hich further, let us have the words of Lawyer combinations, under whatever pretext, which "urner, ict us in their form aod character are incompatible CROKER, who quoted WASHINGTON ! with alt regular government, and are equally opposed to the spirit and to the provisions of There was no part of the conduct of his Mathe law; and I know that I shall not appeal jesty's present Government which he more in vain to my faithful subjects to second my deeply lamented than their conduct towards determined resolution to repress all illegal the Political Unions. Nor was that conduct proceedings by which the peace and security free from the marks of duplicity, as well as of my dominions may be endangered." They of neglect of duty. They might for a time were, then, about to give their final assent to check the eruptions of those volcanic Unions, that bill which was said to be the chief cause but he very much feared that the earthquake.. and justification of political unious. With would be stifled only for a time, and that eventhe cause, then, the effect ought also to cease ; tually monarchy, in this country would totter and be would call upon the House to consider, to its fall. Even at the present moment Polibefore the separation of this Parliament, the tical Unions, by the mere change of a word, propriety of redeeming the pledges placed in were about to become legally organized. the mouth of his Majesty's Ministers, and to They were about to call themselves Électoral put an end to the proceedings, the continuance Unions, aud to assume the functions of conof which, under any forın, are inconsistent | ductors of elections throughout the country; with all good government, and opposed alike pointing out to the voters of popular places to the provisions and spirit of the law, and to the persons whom they thought best qualified to give that protection to property and liberty sit in the House of Commons. And this system which is quite incomputible with the continu was to last for ever. It would be a perpetual ance of those associations. (Cheers.) , circle of political excitement. Was it too
much to believe that these Unions would sucThis is very terrific, to be sure. Pitt
ceert in obtaining a bona fide and permanent
influence over the Government of the country? clubs, Conservative Clubs, Loyal Asso
Let those who thought so recollect what 0cciations against Jacobins and levellers, I curred in France at the period of the revoluopenly employing bands of spies and in tion; and recollect the division of Paris into formers; all these were right enough;
Electoral Sections, which, having set thembut unions for the purpose of obtaining vernment, and in a short time destroyed it.
selves above all law, first controlled the Go-, reform, frighten Peel's-BILL Peel out He would on this subject appeal to an anthoof his senses. If there be anything rīty which he supposed would be allowed to be which common sense bids everý man entitled to respect by all who admired high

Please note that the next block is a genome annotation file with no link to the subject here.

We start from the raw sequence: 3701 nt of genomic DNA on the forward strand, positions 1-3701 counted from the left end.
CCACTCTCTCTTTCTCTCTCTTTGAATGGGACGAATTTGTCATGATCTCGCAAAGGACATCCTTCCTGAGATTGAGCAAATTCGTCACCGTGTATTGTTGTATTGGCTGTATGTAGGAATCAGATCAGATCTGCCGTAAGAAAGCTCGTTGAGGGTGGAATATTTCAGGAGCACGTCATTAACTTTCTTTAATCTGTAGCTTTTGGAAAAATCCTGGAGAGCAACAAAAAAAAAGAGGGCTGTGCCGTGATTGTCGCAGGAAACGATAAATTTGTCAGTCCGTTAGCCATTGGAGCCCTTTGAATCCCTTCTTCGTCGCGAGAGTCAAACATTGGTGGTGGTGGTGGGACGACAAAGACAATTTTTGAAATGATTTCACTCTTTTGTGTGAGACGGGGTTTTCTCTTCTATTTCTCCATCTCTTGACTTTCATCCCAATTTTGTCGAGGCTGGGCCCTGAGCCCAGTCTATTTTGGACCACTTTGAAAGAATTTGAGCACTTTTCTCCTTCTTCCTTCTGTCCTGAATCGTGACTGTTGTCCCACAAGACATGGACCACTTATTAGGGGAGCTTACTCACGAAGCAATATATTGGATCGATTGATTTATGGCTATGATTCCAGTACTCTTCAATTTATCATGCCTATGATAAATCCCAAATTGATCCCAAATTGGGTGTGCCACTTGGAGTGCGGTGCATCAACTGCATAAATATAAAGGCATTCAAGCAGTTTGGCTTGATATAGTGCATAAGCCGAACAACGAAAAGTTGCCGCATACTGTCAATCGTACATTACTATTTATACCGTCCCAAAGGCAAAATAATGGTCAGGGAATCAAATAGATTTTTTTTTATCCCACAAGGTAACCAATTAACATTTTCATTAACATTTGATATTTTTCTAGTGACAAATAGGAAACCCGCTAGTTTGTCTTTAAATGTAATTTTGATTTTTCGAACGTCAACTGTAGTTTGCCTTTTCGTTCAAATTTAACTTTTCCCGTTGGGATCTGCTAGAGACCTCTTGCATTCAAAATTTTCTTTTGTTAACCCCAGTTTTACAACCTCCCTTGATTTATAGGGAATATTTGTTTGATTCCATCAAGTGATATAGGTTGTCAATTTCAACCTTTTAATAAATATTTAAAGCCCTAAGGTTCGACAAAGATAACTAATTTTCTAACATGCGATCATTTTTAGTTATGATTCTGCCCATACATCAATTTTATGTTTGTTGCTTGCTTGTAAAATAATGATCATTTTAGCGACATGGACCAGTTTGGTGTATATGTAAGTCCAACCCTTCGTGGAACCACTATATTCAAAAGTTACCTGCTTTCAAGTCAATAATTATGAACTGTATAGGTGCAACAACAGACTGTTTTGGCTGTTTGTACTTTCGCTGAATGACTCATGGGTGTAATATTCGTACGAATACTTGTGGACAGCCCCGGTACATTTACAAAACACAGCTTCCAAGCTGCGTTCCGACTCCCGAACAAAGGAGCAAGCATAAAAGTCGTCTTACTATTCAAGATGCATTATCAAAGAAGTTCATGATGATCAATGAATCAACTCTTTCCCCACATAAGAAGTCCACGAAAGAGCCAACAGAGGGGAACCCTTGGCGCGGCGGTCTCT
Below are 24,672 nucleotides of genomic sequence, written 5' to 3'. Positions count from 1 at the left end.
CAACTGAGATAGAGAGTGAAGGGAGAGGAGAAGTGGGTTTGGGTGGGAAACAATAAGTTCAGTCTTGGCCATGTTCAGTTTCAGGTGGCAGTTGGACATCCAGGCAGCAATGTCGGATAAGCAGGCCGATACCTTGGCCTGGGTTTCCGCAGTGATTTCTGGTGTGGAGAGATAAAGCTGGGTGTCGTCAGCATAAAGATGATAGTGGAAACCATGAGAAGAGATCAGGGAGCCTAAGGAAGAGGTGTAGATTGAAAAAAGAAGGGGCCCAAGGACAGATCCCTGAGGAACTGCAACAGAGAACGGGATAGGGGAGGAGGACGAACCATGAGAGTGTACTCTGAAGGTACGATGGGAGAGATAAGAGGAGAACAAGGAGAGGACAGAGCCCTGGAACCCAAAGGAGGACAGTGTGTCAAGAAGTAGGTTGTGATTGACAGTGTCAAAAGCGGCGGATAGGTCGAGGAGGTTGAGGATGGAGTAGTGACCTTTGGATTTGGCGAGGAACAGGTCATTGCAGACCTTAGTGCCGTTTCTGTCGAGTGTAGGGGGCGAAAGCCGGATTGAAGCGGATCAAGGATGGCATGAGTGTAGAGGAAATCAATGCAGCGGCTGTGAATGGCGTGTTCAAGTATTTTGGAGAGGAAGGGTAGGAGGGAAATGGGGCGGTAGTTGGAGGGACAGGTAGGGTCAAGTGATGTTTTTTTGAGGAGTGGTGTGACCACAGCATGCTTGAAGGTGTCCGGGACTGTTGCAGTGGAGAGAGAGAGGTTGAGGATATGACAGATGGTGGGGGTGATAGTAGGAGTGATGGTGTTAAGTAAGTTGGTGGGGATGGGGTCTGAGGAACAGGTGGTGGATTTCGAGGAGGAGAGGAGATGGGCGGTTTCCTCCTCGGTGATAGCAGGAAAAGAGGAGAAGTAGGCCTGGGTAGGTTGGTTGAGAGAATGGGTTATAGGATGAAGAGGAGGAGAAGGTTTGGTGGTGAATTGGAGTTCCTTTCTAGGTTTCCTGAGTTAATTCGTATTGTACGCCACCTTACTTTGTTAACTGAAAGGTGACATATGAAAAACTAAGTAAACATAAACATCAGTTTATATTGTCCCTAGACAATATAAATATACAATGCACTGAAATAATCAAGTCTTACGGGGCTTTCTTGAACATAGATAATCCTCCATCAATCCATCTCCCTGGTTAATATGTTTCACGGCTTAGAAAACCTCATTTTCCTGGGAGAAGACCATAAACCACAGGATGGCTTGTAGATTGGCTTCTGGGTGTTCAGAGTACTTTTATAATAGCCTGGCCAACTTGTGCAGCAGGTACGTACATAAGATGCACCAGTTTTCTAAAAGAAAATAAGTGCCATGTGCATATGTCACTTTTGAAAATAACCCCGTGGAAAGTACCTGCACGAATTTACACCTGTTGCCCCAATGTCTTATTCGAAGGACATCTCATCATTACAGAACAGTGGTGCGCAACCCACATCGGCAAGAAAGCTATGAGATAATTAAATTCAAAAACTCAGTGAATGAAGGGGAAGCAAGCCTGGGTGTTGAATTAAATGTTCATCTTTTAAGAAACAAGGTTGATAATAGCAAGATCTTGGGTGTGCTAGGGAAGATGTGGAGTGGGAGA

'} public character obtained in the establishment to believe, and with respect to which it there can be no difference of opinion rity pointed out the dangers which might beset amongst sane persons, it is this : that, if constituted order even in a republic. The there be anything which your notorious / great Washington, in the year 1796, when,
as it were, taking leave of the American naand deadly enemy dislikes more than
tion as a public man, wrote a letter in which every thing else, that is a thing which he warued his countrymen of the great danger you ought to like Upon this principle to which even a popular state was liable from we ought to judge now with regard to political associations. Having observed that POLITICAL UNIONS. We may be sure,
when a government was once established it was
the duty of every individual to obey it, Washthat Peel and CROKER dislike 'them, lington thus proceeded: 2 because they are favourable to us. If “ All obstructions to the execution of the they saw in these Unions things which “ laws, all combinations and associations, could be easily corrupted, they would **
“ under whatever plausible character, with
" the real design to direct, control,counternot have such a dislike to them. They “ act, or awe the regular deliberation and think, and they think truly, that these “ action of the constituted authorities, are Unions will have a good deal to say in 1“ destructive of this fundamental principle,
" and of fatal tendency. They serve to organpointing out the proper members to be
"ize faction, to give it an artificial and exelected, and, why should they not? Are " traurdinary force-to put in the place of the there not "county.clubs,” sitting from “ delegated will of the nation the will of a. teven years to seven years ; regularly 1“ party, often a small but artful and euterfitted out with chairmen, secretaries, and a
1"prising minority of the community; and, corresponding coinmittees; have not « ferent parties, to make the public adminis
“according to the alternate triumphs of difboth Whigs and Torics these; and shall “tration the mirror of the ill-concerted and